A method of fabricating an integrated circuit power device using fusible link disabling means is described in FIGS. 3A-3C.
Referring now to FIG. 3A, two individual devices 10 in the form of MOS-gated devices 10A and 10B are shown formed in semiconductor substrate 12. These devices represent two adjacent cells at the end of a cell block 15 as indicated by line 3--3 in FIG. 2. These MOS-gated devices 10 are in the form of metal oxide semiconductor field effect transistors (MOSFETs). The source 24 is typically doped N+. The base region 26 is typically a P-type doped region and driven deeper than the N+ source 24. The difference in lateral diffusion between the P-type base 26 and the N+ source 24 region defines a surface channel region.
An oxide layer 27, typically 0.1 μm thick, is formed on the substrate by thermal oxidation or other well known techniques. A gate 28 is then formed on oxide 27, using polysilicon, and is doped N-type at a high concentration. The drain 29 appears at the opposite face of the substrate 12 from the source 24. A drain contact 30 is fabricated on the bottom face of the semiconductor substrate 12, to connect all drains together. The structure and fabrication steps for power devices 10 are described in the textbook entitled "Modern Power Devices" by B. J. Baliga, published in 1987 by John Wiley and Sons, the disclosure of which is hereby incorporated herein by reference.
After the individual cells 10 are formed in the semiconductor substrate 12, an oxide layer 32 is formed on the polysilicon gate 28 as seen in FIG. 3A. The oxide layer 32 may be approximately 1.0 μm thick and may be formed by deposition or other conventional techniques.
Next, a metal layer 36, for example, aluminum, is evaporated or deposited on oxide layer 32 as depicted in FIG. 3A. Thus, the sources 24 are connected to the metal layer 36. This layer 36 serves as a common source contact for individual cells 10. At the same time, gate electrode 16 is formed on oxide layer 32. As shown in FIG. 3A, gate electrode 16 is not yet connected to the individual cells. It will also be understood by those having skill in the art that layers 36 and 16 may be formed in separate fabrication steps.
Referring now to FIG. 3B, one or more apertures 40 are anisotropically etched above the gate region 28 of the cell block so as to expose the gate region. Then, referring to FIG. 3C, fusible link 14 is formed to connect gate electrode 16 and gate 28. The fusible link 14 may be formed of any low melting point metal such as aluminum. The link may be formed by deposition, evaporation, or other well known techniques. In operation, when the device is initially powered or in response to a gate pulse, all fusible links 14 associated with short circuited individual cell blocks 15 will melt, so that the cell blocks 15 containing defective cells are disconnected and cannot trigger an avalanche short circuit of all individual cells.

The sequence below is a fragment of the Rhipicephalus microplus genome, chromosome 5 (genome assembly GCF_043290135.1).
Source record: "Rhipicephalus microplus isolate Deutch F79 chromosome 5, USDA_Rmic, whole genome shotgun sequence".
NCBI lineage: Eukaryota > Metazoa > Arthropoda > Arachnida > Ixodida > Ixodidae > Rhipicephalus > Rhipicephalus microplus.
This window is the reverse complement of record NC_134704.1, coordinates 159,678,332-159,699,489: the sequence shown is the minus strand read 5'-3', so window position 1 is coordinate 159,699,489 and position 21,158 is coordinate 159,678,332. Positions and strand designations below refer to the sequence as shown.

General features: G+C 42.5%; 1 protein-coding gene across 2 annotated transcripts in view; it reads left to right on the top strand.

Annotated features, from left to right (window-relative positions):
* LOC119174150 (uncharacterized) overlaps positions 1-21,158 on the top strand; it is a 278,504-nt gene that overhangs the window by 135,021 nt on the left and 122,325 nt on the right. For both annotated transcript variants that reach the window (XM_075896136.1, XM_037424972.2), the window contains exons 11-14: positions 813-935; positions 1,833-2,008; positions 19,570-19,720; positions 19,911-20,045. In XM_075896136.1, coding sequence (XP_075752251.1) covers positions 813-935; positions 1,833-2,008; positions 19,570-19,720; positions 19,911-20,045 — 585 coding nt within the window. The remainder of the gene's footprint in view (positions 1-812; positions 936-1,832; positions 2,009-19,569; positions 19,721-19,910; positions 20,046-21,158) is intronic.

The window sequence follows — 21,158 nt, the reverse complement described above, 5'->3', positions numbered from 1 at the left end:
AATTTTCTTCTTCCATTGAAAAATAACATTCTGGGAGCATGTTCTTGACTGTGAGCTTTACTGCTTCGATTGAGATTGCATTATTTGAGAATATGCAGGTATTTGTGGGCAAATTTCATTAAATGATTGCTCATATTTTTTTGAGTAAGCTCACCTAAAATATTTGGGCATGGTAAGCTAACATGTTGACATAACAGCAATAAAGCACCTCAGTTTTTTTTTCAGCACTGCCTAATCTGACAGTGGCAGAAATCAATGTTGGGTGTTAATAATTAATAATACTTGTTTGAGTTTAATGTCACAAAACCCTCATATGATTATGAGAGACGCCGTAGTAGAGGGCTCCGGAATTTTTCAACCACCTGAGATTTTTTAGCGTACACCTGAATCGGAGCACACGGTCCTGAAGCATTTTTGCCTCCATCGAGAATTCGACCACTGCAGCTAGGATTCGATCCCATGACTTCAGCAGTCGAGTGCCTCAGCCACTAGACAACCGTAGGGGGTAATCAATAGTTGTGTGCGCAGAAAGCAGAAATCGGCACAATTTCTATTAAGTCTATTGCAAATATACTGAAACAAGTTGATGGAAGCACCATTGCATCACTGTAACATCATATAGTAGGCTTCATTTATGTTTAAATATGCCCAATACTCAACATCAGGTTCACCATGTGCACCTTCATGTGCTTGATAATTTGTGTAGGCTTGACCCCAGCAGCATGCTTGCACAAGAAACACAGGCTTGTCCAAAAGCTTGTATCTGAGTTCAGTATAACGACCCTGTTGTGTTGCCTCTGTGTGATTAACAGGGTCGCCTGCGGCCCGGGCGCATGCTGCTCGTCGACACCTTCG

In structuring the power device of the present invention, consideration should be given to the yield from each cell block. For example, in a typical cell block of 50 mils×50 mils, the yield is 95 percent. If cell blocks of this type are arranged in a power device of 1 inch×1 inch (i.e., containing 400 50 mils×50 mils cell blocks) according to the present invention, the yield of the power device would still be 100 percent because any short circuits of individual cells within the device are isolated. In contrast, in prior art devices, the yield in a typical power device of 1 inch×1 inch (i.e., containing 400 50 mils×50 mils cell blocks) will be virtually zero since nothing isolates the gate to source/drain short circuits. According to the invention, if the yield of the individual cell blocks is 95%, the power device will have 95% useable area for current conduction after the isolation of the defective cell blocks.
In summary, a high yield power device is disclosed having a large number of individual devices formed in an integrated circuit by providing automatic disabling means in the integrated circuit, a respective one of which is electrically connected to an associated one or more of the individual devices. Each of the disabling devices is responsive to a defect in the associated one or more individual devices. An operable integrated circuit power device is thereby obtained, notwithstanding a defective one or more of the individual devices.
In the drawings and specification, there have been disclosed typical preferred embodiments of the invention and, although specific terms are employed, they are used in a generic and descriptive sense only and not for purposes of limitation, the scope of the invention being set forth in the following claims.
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|U.S. Classification||257/529, 257/E29.257, 257/E29.027, 257/E23.149, 326/39, 327/525, 326/16, 257/379, 257/327|
|International Classification||H01L29/06, H01L29/78, H01L27/02, H01L23/525|
|Cooperative Classification||H01L2924/3011, H01L27/0207, H01L2924/0002, H01L29/0696, H01L29/7802, H01L23/5256|
|European Classification||H01L29/78B2, H01L23/525F, H01L27/02B2|
|May 23, 1990||AS||Assignment|
Owner name: NORTH CAROLINA STATE UNIVERSITY AT RALEIGH, RALEIG
Free format text: ASSIGNMENT OF ASSIGNORS INTEREST.;ASSIGNOR:BALIGA, BANTVAL J.;REEL/FRAME:005347/0793
Effective date: 19900522
|Jan 10, 1995||REMI||Maintenance fee reminder mailed|
|Jun 5, 1995||SULP||Surcharge for late payment|
|Jun 5, 1995||FPAY||Fee payment|
Year of fee payment: 4
|Aug 15, 1995||FP||Expired due to failure to pay maintenance fee|
Effective date: 19950607
|Nov 30, 1998||FPAY||Fee payment|
Year of fee payment: 8
|Nov 8, 2002||FPAY||Fee payment|
Year of fee payment: 12
|Jan 27, 2009||AS||Assignment|
Owner name: INTELLECTUAL PROPERTY VENTURES L.L.C., FLORIDA
Free format text: ASSIGNMENT OF ASSIGNORS INTEREST;ASSIGNOR:NORTH CAROLINA STATE UNIVERSITY;REEL/FRAME:022162/0020
Effective date: 20070508